Will New Alaska Land Oil And Gas Drilling Destroy Some Subsistence Lifestyles?

The to drill or not to drill subject on some Alaska lands that are used for subsistence hunting and fishing has drawn plenty of criticism along the way. Former President Donald Trump’s willingness to open up millions of acres land for possible drilling bids has been pushed back on by President Joe Biden’s administration. Now, as the Bureau of Land Management has opened up a comment period about the latest section of Alaska land to possibly use for drilling purposes, High Country News tracked down several locals who are opposed to the idea, including members of the Native communities that rely on hunting caribou and fishing for subsistence harvests:

In northwest Alaska, Doug Katchatag knows the land by its wildlife and its rivers, not its BLM classification. Katchatag, president of the Norton Bay Inter-Tribal Watershed Council, has fished and hunted along the Shaktoolik and North rivers near Unalakleet, Alaska, since he was a boy in the 1960s. In decades past, his sled dogs would catch the scent of game before he could see it. “My dogs start sniffing the air,” he said. “It’s either a moose or caribou.”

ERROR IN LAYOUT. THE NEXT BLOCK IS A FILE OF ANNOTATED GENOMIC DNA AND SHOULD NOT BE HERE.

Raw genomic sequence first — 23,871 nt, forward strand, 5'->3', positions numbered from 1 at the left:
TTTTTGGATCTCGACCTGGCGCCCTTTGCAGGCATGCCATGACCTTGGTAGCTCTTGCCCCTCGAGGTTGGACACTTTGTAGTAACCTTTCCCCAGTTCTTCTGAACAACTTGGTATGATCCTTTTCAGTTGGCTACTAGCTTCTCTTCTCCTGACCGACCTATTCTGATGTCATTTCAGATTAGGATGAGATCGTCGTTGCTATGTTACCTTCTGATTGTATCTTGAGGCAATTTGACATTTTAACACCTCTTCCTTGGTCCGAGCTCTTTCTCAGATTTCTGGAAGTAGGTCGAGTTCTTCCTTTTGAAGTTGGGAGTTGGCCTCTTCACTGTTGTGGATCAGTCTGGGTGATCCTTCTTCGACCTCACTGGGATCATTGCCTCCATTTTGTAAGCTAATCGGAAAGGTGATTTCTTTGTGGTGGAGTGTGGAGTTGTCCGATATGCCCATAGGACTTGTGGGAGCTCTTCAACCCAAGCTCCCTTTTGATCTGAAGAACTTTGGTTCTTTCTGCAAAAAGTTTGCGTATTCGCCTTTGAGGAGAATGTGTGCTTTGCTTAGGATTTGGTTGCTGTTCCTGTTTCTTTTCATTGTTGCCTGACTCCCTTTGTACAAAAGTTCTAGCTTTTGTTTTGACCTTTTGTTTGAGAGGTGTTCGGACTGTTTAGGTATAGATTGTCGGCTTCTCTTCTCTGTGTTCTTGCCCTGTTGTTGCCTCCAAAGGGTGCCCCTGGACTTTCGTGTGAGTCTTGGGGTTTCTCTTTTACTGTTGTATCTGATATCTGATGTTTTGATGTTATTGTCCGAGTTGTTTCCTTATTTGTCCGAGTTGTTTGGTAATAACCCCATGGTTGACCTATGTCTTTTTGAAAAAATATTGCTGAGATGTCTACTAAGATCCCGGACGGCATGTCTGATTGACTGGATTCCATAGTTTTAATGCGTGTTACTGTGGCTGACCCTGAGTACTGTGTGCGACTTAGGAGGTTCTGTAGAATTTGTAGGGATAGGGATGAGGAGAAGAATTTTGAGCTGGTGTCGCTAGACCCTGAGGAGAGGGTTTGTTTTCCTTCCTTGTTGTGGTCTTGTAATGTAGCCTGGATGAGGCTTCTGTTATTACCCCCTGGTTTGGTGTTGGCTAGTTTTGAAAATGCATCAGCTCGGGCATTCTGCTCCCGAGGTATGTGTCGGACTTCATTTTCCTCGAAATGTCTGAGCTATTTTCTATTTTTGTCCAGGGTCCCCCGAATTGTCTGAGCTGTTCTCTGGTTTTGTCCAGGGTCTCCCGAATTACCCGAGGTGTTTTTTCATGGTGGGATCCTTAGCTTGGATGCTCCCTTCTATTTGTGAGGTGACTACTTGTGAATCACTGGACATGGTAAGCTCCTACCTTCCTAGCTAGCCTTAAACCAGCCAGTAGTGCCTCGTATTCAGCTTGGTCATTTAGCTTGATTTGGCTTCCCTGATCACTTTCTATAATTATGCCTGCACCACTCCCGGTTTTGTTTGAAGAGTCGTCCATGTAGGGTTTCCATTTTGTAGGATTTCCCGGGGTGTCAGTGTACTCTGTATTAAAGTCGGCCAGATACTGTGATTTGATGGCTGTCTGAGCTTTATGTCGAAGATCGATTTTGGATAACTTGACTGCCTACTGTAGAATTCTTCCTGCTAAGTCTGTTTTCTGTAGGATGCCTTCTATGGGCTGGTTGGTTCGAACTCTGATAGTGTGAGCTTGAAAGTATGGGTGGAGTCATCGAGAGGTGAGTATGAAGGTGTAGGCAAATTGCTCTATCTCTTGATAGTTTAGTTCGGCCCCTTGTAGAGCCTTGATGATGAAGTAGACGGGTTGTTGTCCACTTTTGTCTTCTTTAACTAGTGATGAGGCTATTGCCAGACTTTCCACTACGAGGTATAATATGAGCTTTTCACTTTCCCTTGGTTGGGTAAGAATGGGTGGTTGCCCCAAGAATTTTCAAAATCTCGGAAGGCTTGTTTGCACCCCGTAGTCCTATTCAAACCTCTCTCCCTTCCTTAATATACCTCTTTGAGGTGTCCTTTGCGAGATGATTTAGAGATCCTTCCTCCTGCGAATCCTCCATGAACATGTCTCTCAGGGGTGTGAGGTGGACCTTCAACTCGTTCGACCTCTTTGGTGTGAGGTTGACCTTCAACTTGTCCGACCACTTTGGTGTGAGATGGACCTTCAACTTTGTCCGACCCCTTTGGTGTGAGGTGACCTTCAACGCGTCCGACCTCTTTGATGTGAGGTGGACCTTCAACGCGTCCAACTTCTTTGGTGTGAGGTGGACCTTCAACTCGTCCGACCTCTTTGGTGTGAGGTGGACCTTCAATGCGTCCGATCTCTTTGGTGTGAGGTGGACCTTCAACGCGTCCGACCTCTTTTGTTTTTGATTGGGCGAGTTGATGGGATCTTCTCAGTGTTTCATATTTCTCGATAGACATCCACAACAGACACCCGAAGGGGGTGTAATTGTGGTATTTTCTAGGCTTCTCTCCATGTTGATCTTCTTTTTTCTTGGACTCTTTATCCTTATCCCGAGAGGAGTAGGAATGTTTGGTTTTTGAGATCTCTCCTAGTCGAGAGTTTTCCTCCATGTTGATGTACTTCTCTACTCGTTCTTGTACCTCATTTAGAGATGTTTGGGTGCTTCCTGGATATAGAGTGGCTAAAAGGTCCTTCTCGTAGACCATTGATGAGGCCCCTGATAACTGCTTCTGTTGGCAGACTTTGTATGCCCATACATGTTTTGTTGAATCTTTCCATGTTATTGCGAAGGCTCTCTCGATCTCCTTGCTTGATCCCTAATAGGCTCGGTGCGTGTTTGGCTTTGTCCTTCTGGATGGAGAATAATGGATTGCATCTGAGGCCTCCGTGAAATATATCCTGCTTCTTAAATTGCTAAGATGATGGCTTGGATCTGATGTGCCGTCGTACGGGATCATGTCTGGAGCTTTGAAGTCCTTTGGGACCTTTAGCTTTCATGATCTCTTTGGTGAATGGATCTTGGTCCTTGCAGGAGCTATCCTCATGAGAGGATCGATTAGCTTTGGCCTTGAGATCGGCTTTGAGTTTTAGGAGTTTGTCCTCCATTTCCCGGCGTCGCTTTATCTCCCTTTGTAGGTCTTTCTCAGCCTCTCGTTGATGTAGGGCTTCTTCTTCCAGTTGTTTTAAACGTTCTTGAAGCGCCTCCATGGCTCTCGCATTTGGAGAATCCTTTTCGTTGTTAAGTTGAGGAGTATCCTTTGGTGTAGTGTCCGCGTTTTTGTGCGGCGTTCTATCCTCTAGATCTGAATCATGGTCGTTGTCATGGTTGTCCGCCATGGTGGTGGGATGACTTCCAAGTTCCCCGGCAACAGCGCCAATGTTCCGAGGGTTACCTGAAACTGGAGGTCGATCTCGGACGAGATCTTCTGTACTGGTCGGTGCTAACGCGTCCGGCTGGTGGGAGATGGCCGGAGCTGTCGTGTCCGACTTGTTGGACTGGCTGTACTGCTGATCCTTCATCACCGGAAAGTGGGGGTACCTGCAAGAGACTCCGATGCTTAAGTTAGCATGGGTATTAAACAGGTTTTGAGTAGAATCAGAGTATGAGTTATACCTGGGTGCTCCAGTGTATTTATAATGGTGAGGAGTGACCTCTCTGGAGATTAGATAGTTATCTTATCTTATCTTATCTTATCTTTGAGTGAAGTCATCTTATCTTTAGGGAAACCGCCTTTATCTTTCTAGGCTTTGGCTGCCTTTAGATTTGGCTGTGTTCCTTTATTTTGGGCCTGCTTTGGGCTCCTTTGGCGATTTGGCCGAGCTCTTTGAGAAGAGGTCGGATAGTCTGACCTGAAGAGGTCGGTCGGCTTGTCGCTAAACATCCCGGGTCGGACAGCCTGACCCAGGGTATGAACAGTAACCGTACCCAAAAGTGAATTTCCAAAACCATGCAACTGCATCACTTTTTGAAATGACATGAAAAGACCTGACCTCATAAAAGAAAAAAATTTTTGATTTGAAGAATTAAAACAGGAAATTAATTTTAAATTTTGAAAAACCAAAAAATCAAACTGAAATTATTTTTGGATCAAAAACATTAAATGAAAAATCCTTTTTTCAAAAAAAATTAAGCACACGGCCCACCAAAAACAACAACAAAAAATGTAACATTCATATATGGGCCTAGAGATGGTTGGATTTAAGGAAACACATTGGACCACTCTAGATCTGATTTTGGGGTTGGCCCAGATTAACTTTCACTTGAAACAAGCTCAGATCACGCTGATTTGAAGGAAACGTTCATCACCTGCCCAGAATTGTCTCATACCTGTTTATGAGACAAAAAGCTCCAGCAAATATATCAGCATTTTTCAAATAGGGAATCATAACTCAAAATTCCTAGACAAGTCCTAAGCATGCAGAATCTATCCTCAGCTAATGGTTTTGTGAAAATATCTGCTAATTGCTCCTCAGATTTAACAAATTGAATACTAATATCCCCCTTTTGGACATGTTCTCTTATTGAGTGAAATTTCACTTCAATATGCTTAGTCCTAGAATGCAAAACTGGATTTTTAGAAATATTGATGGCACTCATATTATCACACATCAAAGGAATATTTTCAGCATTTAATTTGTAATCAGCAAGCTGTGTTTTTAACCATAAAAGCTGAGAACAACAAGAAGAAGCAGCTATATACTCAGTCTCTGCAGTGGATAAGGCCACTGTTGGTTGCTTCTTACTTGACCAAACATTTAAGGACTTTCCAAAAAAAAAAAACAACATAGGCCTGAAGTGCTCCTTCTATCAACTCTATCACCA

Katchatag (Inupiaq, Native Village of Unalakleet) said he remembers his dogs leading him to herds of caribou milling on the tundra, where he could choose which animals to harvest. His elders taught him to look for the old and fat individuals. But caribou are scarce in the area now, likely due in part to climate change. And Katchatag worries that if the BLM opens more land in Alaska to mineral development, it could further damage the fragile ecological systems that support the local subsistence harvest of game, fish and berries.

“To open up mining would kill everything,” he said. “It would look like a ghost town, ghost river.”